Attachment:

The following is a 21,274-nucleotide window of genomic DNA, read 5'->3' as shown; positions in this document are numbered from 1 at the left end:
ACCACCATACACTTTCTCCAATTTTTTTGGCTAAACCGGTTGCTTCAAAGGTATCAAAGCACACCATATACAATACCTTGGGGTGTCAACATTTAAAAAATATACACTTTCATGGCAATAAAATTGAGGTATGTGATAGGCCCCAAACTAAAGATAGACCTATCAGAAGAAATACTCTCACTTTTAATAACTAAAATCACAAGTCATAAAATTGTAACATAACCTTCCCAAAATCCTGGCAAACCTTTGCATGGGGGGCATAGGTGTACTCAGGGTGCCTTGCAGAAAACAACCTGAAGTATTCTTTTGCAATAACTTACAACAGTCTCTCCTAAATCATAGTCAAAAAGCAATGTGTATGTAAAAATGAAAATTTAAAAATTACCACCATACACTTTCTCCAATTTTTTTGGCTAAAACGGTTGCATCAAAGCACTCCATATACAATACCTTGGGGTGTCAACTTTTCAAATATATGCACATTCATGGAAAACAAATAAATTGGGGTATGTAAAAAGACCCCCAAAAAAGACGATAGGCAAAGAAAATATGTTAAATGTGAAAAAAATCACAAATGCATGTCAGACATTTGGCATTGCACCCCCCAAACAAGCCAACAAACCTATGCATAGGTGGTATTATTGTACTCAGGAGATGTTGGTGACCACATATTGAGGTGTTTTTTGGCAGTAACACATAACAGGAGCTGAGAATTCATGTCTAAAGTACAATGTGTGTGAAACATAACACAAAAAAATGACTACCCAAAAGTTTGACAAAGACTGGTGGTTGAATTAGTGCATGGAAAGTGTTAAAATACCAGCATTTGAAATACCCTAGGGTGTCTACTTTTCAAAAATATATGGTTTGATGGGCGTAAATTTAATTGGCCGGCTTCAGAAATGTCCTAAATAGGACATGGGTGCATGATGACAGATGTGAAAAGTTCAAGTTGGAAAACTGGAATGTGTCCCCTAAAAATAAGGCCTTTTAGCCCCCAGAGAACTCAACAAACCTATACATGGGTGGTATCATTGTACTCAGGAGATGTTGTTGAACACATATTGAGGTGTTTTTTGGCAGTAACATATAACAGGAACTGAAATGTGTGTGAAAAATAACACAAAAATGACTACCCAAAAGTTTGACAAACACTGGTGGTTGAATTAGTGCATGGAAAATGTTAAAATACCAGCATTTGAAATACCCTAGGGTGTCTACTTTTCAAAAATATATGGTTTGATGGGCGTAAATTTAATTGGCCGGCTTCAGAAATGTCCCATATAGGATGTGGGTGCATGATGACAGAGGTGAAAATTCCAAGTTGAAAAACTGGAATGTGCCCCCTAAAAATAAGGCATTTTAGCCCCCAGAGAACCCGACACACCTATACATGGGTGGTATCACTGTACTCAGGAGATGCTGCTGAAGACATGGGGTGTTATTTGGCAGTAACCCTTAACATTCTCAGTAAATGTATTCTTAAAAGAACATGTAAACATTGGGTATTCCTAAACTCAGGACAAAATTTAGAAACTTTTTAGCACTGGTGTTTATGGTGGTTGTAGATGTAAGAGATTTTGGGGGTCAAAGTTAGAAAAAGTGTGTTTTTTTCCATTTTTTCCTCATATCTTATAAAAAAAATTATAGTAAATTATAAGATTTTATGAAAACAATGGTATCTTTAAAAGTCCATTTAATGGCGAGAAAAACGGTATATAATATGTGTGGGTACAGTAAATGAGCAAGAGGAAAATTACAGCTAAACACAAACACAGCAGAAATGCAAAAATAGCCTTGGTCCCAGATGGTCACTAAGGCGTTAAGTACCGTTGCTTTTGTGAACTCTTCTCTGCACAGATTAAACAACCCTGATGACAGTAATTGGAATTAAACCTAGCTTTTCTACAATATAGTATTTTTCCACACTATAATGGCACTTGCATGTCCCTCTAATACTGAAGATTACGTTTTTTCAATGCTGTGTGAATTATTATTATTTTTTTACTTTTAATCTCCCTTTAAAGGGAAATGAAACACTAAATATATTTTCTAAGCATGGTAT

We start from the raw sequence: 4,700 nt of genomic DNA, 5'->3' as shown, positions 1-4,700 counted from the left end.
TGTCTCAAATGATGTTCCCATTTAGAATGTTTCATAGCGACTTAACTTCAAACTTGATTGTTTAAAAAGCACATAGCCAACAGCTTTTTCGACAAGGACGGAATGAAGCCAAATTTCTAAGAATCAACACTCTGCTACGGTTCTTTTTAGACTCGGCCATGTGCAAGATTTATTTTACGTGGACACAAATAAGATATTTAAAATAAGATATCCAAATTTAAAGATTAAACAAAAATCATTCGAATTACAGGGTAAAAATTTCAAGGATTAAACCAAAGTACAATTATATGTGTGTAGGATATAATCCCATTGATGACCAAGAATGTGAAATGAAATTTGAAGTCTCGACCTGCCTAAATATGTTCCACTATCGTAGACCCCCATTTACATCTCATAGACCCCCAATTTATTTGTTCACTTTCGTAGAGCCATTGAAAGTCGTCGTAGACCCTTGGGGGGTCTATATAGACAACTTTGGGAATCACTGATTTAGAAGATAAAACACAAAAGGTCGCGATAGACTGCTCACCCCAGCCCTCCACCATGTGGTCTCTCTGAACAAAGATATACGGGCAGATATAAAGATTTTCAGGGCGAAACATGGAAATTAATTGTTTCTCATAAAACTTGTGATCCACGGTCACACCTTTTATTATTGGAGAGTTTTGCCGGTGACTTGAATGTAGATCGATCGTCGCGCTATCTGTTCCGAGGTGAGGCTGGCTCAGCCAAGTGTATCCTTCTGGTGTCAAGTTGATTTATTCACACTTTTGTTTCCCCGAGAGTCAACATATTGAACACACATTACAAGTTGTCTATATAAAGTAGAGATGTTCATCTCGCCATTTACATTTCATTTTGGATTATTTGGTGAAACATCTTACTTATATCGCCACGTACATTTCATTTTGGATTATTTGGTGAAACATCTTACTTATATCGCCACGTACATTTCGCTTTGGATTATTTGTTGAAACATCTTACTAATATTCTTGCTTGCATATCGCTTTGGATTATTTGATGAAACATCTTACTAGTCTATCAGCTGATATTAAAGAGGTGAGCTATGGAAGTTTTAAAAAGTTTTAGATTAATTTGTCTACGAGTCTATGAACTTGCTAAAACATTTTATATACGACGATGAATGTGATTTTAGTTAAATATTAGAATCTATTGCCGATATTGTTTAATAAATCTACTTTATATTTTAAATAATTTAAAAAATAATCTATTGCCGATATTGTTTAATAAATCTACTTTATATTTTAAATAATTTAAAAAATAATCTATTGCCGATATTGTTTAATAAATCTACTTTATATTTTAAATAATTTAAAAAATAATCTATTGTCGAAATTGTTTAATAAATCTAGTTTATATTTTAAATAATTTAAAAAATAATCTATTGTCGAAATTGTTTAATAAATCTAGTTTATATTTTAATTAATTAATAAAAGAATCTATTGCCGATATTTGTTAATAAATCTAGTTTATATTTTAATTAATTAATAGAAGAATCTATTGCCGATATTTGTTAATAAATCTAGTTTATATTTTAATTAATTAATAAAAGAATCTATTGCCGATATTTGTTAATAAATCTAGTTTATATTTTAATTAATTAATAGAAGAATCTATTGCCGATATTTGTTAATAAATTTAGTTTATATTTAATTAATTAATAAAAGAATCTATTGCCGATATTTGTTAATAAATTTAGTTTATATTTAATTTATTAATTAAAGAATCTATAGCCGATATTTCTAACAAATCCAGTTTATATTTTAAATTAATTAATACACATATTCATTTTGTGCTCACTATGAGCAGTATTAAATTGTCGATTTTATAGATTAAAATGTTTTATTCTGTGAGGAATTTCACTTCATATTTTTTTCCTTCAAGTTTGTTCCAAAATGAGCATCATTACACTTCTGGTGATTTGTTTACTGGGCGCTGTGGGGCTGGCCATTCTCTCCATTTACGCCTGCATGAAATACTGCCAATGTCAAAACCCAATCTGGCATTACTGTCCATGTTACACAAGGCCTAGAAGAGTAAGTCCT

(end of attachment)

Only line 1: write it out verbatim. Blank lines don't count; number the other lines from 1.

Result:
The following is a 21,274-nucleotide window of genomic DNA, read 5'->3' as shown; positions in this document are numbered from 1 at the left end: